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Black Media

Media targeted toward people of color, specifically black Americans, is struggling. Most media consumers recognize the decline, but the Pew Research Center has confirmed it. Three of Pew’s researchers, Emily Guskin, Amy Mitchell and Mark Jurkowitz, examined several print, radio, TV and digital publications aimed at black audiences. The outlook is dim. Pew concluded 2012 was a “difficult year at best” for black news sources, including BET, The Root and Jet magazine.

Here are some of the lowest statistics:

  • Only one African-American newspaper, The New York Amsterdam News, increased its circulation in 2012. All of the others, including The Philadelphia Tribune and the Chicago Defender, lost advertising revenue and readers.
  • News for the black American community is decreasing. Only one forthcoming network, Soul of the South, incorporates news. However, Soul of the South has not aired and there is no definitive premiere date. BET attempted “Don’t Sleep!” but it’s on hiatus after garnering less than 50 percent of the viewers from the same timeslot in 2011.
  • Some black magazines are in decline. Jet’s circulation decreased by 9.1 percent and shifted from a weekly to a biweekly publication.
  • The Tom Joyner Morning Show and the Michael Baisden Show were both casualties in a radio merger in New York, the largest radio market.

Despite those dismal statistics, there were some positive findings in the report.

  • TVOne partnered with NBC News to cover politics, including the Republican and Democratic National Conventions and President Obama’s second inauguration.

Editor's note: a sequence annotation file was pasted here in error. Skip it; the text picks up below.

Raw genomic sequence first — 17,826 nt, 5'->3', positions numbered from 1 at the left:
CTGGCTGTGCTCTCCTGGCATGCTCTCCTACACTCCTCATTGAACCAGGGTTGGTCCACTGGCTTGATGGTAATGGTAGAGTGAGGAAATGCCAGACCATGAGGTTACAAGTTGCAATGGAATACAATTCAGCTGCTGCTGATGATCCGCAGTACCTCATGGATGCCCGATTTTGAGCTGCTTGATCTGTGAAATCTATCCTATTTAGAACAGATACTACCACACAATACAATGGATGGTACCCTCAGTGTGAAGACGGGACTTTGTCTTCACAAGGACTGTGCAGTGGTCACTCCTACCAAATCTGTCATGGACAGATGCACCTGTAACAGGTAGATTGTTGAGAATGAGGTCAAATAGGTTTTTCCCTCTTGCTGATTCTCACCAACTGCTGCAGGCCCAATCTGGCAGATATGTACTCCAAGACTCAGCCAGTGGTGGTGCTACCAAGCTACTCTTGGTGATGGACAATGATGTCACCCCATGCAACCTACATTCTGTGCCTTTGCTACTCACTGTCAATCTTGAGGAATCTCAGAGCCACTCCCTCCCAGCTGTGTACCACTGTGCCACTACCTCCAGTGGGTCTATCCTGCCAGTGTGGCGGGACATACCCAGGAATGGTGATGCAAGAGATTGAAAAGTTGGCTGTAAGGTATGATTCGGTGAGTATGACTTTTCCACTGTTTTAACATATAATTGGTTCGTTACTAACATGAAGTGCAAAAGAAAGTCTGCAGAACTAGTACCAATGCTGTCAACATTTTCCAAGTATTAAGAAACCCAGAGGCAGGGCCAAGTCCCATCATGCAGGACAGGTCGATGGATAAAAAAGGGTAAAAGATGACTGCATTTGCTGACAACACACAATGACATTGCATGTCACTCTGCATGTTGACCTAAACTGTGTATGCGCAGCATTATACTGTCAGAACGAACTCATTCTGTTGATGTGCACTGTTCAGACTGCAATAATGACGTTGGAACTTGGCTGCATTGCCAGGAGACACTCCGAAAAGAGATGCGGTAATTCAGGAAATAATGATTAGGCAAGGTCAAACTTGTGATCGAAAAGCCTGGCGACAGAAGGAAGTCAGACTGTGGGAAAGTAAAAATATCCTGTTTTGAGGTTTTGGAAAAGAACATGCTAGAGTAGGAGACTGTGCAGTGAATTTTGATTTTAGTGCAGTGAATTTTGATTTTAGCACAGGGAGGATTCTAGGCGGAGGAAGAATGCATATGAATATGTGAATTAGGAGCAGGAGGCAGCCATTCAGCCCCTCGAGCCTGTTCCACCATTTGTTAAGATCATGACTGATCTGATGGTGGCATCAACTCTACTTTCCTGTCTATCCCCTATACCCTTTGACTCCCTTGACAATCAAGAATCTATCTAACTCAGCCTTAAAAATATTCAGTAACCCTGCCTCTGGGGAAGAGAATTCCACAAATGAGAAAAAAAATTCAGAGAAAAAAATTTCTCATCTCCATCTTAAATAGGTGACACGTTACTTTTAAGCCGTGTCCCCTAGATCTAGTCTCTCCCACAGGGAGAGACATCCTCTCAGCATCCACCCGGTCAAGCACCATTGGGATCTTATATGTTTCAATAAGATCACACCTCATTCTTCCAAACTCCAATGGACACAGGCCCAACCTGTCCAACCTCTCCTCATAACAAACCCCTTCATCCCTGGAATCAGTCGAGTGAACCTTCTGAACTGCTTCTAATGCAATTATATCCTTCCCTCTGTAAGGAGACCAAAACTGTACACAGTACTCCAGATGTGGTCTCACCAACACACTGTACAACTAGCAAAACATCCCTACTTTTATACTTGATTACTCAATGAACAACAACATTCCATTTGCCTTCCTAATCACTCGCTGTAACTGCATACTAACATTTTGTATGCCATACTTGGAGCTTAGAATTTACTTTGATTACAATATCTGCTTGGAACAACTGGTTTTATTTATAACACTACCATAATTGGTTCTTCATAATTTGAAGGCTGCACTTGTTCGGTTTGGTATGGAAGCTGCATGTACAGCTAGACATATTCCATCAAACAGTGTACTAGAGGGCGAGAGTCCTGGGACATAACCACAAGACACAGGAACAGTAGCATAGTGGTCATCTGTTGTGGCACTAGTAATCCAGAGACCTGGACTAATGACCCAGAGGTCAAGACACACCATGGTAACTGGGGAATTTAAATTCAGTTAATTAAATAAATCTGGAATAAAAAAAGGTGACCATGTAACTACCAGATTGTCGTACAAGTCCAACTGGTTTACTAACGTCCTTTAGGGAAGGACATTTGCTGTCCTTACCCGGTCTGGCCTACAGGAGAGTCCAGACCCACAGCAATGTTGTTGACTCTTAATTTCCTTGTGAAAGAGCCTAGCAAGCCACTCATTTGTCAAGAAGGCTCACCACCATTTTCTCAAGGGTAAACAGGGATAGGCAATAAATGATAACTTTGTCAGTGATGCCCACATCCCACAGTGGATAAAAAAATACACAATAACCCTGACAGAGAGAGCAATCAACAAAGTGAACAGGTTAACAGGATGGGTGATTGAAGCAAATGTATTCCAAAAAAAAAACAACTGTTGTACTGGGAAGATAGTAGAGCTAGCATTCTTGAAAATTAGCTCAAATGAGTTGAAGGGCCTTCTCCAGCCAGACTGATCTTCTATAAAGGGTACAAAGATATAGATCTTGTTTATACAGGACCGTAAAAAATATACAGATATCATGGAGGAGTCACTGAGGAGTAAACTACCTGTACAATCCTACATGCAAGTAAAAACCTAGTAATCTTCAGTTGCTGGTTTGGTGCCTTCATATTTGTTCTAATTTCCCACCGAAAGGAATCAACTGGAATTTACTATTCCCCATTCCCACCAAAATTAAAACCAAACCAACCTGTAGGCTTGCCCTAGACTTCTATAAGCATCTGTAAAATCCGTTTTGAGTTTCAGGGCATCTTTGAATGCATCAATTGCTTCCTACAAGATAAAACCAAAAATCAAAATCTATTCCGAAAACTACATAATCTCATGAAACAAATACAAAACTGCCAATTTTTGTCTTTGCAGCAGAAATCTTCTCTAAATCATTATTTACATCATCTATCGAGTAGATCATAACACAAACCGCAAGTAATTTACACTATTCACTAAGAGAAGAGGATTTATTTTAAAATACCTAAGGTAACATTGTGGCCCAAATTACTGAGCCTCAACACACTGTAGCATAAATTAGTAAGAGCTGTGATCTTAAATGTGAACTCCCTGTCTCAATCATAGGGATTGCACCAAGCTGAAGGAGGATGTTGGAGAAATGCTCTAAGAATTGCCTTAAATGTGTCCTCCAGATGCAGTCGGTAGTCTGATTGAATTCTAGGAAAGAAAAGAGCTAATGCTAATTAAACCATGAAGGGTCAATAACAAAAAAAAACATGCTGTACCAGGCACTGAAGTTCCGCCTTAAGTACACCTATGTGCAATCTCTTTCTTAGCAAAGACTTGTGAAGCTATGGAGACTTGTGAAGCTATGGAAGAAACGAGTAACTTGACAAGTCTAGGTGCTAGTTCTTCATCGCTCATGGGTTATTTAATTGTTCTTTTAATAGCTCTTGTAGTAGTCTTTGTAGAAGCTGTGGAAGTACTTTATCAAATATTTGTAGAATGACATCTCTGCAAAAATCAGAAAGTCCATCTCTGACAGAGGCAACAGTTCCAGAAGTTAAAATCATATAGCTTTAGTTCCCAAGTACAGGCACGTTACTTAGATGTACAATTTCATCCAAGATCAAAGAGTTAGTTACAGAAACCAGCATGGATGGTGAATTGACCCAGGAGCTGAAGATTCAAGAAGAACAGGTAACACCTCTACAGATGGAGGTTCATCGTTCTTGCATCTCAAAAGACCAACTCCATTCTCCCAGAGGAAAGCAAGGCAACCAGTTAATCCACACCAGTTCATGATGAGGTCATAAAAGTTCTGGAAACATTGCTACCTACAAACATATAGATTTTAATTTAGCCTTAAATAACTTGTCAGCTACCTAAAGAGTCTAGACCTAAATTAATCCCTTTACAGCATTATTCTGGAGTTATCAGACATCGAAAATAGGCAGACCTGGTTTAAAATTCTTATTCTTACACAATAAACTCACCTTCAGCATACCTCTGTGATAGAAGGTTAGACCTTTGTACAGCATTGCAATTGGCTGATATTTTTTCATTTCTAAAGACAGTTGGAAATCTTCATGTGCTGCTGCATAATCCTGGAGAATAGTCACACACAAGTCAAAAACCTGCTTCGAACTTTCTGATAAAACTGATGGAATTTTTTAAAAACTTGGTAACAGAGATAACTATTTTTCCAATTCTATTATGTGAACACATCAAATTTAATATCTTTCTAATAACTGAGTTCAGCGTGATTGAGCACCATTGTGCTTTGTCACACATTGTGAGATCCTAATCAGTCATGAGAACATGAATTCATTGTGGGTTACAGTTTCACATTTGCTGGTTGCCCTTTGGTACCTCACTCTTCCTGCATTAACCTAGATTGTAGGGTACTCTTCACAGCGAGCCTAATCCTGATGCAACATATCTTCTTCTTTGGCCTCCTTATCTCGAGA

• Two new cable channels for black Americans are emerging. Magic Johnson is debuting Aspire, a network catering to African-American culture, and there’s also Revolt, a music channel.
  • Digital spaces are growing. Clutch, Huffington Post Black Voices and The Grio increased their readership by significant percentages.
  • Ebony magazine’s monthly circulation grew.
  • Oprah’s OWN reached new heights after a turbulent start. Pricing for national advertising for “Oprah’s Next Chapter” reached $50,000 per spot during the Lance Armstrong interview according to MediaDailyNews. The Queen of Daytime Talk also garnered 3.5 million viewers for her interview with Whitney Houston’s family

The state of black media may have declined in 2012, but with the release of several new networks and a slew of black American journalists elevating their game, 2013 seems promising.

Click here for the full report from the Pew Research Center.

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